Higher ISO = increased noise

Discussion in 'Digital Photography' started by Paul, Mar 1, 2004.

  1. Paul

    Paul Guest

    I am learning (very very slowly) about digital cameras and how to use
    them. I learned that if I increase the ISO, I will see more noise in
    the pictures. I did tests and it's true.

    Now, does that mean that I should ALWAYS set my ISO to the lowest
    setting (100) for ALL my pictures to reduce noice? When is a higher
    ISO good despite the increased noise in the pictures?
     
    Paul, Mar 1, 2004
    #1
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  2. Paul

    Lionel Guest

    Kibo informs me that (Paul) stated that:

    >I am learning (very very slowly) about digital cameras and how to use
    >them. I learned that if I increase the ISO, I will see more noise in
    >the pictures. I did tests and it's true.
    >
    >Now, does that mean that I should ALWAYS set my ISO to the lowest
    >setting (100) for ALL my pictures to reduce noice? When is a higher
    >ISO good despite the increased noise in the pictures?


    When it isn't possible to get a correctly-exposed picture at a lower
    ISO. For example, I often take photos at nightclubs, & usually have to
    shoot at least ISO 800 (if I'm lucky!). If I were to try shooting at ISO
    100, I wouldn't get any pictures at all.

    --
    W
    . | ,. w , "Some people are alive only because
    \|/ \|/ it is illegal to kill them." Perna condita delenda est
    ---^----^---------------------------------------------------------------
     
    Lionel, Mar 1, 2004
    #2
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  3. "Paul" <> wrote in message
    news:...
    > I am learning (very very slowly) about digital cameras and how to use
    > them. I learned that if I increase the ISO, I will see more noise in
    > the pictures. I did tests and it's true.
    >
    > Now, does that mean that I should ALWAYS set my ISO to the lowest
    > setting (100) for ALL my pictures to reduce noice? When is a higher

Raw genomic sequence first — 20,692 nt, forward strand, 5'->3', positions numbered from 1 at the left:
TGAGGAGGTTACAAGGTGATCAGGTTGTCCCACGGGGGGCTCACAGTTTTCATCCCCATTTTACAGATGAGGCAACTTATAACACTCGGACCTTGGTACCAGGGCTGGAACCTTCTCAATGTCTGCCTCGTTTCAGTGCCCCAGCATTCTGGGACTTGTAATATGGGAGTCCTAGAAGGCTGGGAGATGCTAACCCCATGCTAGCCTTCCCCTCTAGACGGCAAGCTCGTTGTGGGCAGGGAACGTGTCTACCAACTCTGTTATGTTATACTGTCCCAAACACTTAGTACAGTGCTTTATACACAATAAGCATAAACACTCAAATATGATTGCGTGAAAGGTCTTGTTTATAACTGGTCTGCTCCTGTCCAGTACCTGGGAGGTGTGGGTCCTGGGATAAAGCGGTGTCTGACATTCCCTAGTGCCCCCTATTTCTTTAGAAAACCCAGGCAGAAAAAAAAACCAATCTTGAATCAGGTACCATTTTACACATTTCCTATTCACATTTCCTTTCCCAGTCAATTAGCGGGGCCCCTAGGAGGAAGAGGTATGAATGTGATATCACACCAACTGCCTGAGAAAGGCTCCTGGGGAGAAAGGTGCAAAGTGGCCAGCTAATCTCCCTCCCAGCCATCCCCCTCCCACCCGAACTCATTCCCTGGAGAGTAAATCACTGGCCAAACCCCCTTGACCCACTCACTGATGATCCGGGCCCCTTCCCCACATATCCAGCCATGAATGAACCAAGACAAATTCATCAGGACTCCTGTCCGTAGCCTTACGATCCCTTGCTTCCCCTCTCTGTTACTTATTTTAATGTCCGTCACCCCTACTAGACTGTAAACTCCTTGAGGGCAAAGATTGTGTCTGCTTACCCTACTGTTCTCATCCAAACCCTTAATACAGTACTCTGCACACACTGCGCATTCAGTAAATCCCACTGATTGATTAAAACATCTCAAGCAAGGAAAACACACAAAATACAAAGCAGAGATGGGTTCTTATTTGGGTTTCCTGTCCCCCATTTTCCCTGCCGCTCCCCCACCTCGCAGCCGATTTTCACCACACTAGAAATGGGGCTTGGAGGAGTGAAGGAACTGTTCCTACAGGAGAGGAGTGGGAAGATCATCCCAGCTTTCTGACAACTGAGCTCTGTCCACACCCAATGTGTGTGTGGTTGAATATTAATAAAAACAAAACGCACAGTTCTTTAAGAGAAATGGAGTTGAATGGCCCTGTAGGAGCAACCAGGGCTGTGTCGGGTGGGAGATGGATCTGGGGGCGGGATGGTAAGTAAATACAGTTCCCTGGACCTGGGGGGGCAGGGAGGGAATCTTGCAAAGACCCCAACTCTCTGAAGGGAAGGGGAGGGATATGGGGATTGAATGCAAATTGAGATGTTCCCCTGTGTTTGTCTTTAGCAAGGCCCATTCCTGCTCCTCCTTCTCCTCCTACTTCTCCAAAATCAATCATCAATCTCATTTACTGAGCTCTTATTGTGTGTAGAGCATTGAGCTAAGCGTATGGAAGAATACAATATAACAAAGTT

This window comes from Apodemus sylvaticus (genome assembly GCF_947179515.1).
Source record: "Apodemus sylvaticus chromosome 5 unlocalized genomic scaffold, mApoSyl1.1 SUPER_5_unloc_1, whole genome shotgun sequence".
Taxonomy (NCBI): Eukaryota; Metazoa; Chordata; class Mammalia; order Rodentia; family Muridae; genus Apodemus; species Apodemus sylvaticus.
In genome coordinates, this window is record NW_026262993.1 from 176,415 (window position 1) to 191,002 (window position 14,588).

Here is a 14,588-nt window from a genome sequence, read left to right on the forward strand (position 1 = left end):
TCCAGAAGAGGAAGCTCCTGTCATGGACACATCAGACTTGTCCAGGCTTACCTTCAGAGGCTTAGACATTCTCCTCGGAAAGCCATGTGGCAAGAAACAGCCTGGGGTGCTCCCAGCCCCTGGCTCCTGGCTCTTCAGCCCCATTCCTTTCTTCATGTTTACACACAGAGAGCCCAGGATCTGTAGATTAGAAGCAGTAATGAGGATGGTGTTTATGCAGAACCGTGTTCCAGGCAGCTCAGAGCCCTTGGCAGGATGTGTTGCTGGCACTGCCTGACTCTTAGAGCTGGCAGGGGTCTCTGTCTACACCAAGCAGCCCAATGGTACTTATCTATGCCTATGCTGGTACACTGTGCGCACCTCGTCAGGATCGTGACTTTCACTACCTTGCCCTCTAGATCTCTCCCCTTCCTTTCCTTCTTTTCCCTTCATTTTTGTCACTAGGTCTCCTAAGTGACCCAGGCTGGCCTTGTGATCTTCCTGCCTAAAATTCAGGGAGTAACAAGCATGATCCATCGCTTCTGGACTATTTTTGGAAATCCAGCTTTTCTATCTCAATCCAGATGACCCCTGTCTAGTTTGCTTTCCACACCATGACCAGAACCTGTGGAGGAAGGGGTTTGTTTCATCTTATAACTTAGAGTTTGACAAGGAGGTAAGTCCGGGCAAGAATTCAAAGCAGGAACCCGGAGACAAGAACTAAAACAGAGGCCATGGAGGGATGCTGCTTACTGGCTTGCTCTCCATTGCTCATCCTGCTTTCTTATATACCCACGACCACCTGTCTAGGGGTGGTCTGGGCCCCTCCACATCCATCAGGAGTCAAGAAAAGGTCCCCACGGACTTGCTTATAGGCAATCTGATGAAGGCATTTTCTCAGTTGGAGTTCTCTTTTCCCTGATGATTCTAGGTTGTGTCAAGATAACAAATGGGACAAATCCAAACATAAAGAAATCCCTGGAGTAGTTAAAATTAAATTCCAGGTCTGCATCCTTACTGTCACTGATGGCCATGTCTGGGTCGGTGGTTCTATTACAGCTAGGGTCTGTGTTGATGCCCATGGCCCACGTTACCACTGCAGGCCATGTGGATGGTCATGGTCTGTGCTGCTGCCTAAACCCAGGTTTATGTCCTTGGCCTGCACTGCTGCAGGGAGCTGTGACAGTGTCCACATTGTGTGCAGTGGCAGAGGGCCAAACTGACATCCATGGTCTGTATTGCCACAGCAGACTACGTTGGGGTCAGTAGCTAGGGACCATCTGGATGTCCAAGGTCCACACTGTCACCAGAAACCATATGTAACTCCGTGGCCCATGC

> ISO good despite the increased noise in the pictures?


    For example, if it reduces the exposure time and thereby reduces blur due
    to camera shake.....

    David
     
    David J Taylor, Mar 1, 2004
    #3
  4. Paul

    Don Stauffer Guest

    Have you ever pushed a film speed when shooting with film? Yes, you can
    do it when you absolutely have to. However, it is best not to. You
    should have a tripod handy, and use longer exposures when feasible. If
    your camera has a limit on longest exposure, then is when you may need
    to push. Or, when shooting action, desire to use auto exposure, and
    long exposure will blur.

    You do not get something for nothing, but sometimes motion blur can be
    more objectionable than noise. Or, you HAVE to have good DOF, so must
    select high f/#, but are at stops of shutter speed. Then you must
    accept noise that comes with pushing.

    However, don't push unless you really have to.

    Paul wrote:
    >
    > I am learning (very very slowly) about digital cameras and how to use
    > them. I learned that if I increase the ISO, I will see more noise in
    > the pictures. I did tests and it's true.
    >
    > Now, does that mean that I should ALWAYS set my ISO to the lowest
    > setting (100) for ALL my pictures to reduce noice? When is a higher
    > ISO good despite the increased noise in the pictures?


    --
    Don Stauffer in Minnesota

    webpage- http://www.usfamily.net/web/stauffer
     
    Don Stauffer, Mar 1, 2004
    #4
  5. Paul

    Mark Herring Guest

    On 1 Mar 2004 05:40:45 -0800, (Paul) wrote:

    >I am learning (very very slowly) about digital cameras and how to use
    >them. I learned that if I increase the ISO, I will see more noise in
    >the pictures. I did tests and it's true.
    >
    >Now, does that mean that I should ALWAYS set my ISO to the lowest
    >setting (100) for ALL my pictures to reduce noice?


    No

    > When is a higher
    >ISO good despite the increased noise in the pictures?


    With strong light, the signal is high and you can reduce the gain (and
    noise) with a low ISO setting

    **************************
    Mark Herring, Pasadena, Calif.
    Private e-mail: Just say no to "No".
     
    Mark Herring, Mar 1, 2004
    #5
  6. Paul

    Don Guest

    It's nearly impossible to equate the "ISO" of a digital camera to that of
    film. They don't behave very much alike since there is no toe to the
    response curve of digital like the H&D curve of film. In a digital camera,
    the "ISO" is increased by increasing the gain in the electronics, either
    before or during digitization of the signal from the CCD. It is more or
    less equivalent to lopping off the one or two most-significant bits of the
    digital output and adding the corresponding least-significant bits. You can
    do the same thing in post processing, but it can *only* be done
    satisfactorily if you save all of the bits in the data. This usually means
    using the RAW mode in those cameras that have it, or 16-bit TIFF (I don't